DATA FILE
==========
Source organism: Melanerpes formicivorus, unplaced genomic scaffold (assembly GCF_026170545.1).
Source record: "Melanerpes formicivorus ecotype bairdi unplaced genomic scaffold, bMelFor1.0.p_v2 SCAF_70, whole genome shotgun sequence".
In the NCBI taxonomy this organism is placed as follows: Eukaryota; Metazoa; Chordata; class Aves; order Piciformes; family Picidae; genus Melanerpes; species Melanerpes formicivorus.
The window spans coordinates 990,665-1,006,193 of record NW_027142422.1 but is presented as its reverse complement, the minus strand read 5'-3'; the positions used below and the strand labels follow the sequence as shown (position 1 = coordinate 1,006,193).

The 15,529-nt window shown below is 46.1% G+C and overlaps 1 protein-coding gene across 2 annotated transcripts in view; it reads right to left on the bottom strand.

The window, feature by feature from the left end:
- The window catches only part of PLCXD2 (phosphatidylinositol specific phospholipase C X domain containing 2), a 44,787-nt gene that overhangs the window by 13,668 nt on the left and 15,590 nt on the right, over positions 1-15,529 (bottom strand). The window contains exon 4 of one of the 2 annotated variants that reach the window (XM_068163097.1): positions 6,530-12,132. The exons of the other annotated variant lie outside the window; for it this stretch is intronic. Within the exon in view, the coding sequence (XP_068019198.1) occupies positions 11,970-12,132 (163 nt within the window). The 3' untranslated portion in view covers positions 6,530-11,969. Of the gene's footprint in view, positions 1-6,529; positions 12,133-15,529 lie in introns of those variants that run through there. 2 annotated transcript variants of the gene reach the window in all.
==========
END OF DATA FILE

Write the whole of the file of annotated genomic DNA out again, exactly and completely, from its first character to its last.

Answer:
Source organism: Melanerpes formicivorus, unplaced genomic scaffold (assembly GCF_026170545.1).
Source record: "Melanerpes formicivorus ecotype bairdi unplaced genomic scaffold, bMelFor1.0.p_v2 SCAF_70, whole genome shotgun sequence".
In the NCBI taxonomy this organism is placed as follows: Eukaryota; Metazoa; Chordata; class Aves; order Piciformes; family Picidae; genus Melanerpes; species Melanerpes formicivorus.
The window spans coordinates 990,665-1,006,193 of record NW_027142422.1 but is presented as its reverse complement, the minus strand read 5'-3'; the positions used below and the strand labels follow the sequence as shown (position 1 = coordinate 1,006,193).

The 15,529-nt window shown below is 46.1% G+C and overlaps 1 protein-coding gene across 2 annotated transcripts in view; it reads right to left on the bottom strand.

The window, feature by feature from the left end:
- The window catches only part of PLCXD2 (phosphatidylinositol specific phospholipase C X domain containing 2), a 44,787-nt gene that overhangs the window by 13,668 nt on the left and 15,590 nt on the right, over positions 1-15,529 (bottom strand). The window contains exon 4 of one of the 2 annotated variants that reach the window (XM_068163097.1): positions 6,530-12,132. The exons of the other annotated variant lie outside the window; for it this stretch is intronic. Within the exon in view, the coding sequence (XP_068019198.1) occupies positions 11,970-12,132 (163 nt within the window). The 3' untranslated portion in view covers positions 6,530-11,969. Of the gene's footprint in view, positions 1-6,529; positions 12,133-15,529 lie in introns of those variants that run through there. 2 annotated transcript variants of the gene reach the window in all.